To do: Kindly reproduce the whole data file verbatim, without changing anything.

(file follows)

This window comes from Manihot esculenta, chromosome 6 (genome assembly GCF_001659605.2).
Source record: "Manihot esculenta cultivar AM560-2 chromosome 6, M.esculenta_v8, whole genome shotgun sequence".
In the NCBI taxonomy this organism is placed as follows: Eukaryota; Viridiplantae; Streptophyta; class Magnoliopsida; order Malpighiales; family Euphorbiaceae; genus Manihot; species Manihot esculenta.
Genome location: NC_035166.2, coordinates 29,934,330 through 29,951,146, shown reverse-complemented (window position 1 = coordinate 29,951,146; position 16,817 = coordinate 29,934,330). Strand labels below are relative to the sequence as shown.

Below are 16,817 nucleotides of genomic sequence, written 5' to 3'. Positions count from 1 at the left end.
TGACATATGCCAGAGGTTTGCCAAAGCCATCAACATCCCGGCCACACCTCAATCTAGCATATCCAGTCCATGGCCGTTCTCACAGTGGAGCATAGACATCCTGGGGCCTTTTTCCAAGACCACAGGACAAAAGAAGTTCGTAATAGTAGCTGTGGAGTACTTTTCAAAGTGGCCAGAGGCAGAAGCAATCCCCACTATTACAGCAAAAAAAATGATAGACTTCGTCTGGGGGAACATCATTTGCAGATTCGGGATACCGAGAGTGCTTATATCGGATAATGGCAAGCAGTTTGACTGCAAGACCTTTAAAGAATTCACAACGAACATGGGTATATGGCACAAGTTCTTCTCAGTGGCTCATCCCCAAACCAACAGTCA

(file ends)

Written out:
This window comes from Manihot esculenta, chromosome 6 (genome assembly GCF_001659605.2).
Source record: "Manihot esculenta cultivar AM560-2 chromosome 6, M.esculenta_v8, whole genome shotgun sequence".
In the NCBI taxonomy this organism is placed as follows: Eukaryota; Viridiplantae; Streptophyta; class Magnoliopsida; order Malpighiales; family Euphorbiaceae; genus Manihot; species Manihot esculenta.
Genome location: NC_035166.2, coordinates 29,934,330 through 29,951,146, shown reverse-complemented (window position 1 = coordinate 29,951,146; position 16,817 = coordinate 29,934,330). Strand labels below are relative to the sequence as shown.

Below are 16,817 nucleotides of genomic sequence, written 5' to 3'. Positions count from 1 at the left end.
TGACATATGCCAGAGGTTTGCCAAAGCCATCAACATCCCGGCCACACCTCAATCTAGCATATCCAGTCCATGGCCGTTCTCACAGTGGAGCATAGACATCCTGGGGCCTTTTTCCAAGACCACAGGACAAAAGAAGTTCGTAATAGTAGCTGTGGAGTACTTTTCAAAGTGGCCAGAGGCAGAAGCAATCCCCACTATTACAGCAAAAAAAATGATAGACTTCGTCTGGGGGAACATCATTTGCAGATTCGGGATACCGAGAGTGCTTATATCGGATAATGGCAAGCAGTTTGACTGCAAGACCTTTAAAGAATTCACAACGAACATGGGTATATGGCACAAGTTCTTCTCAGTGGCTCATCCCCAAACCAACAGTCA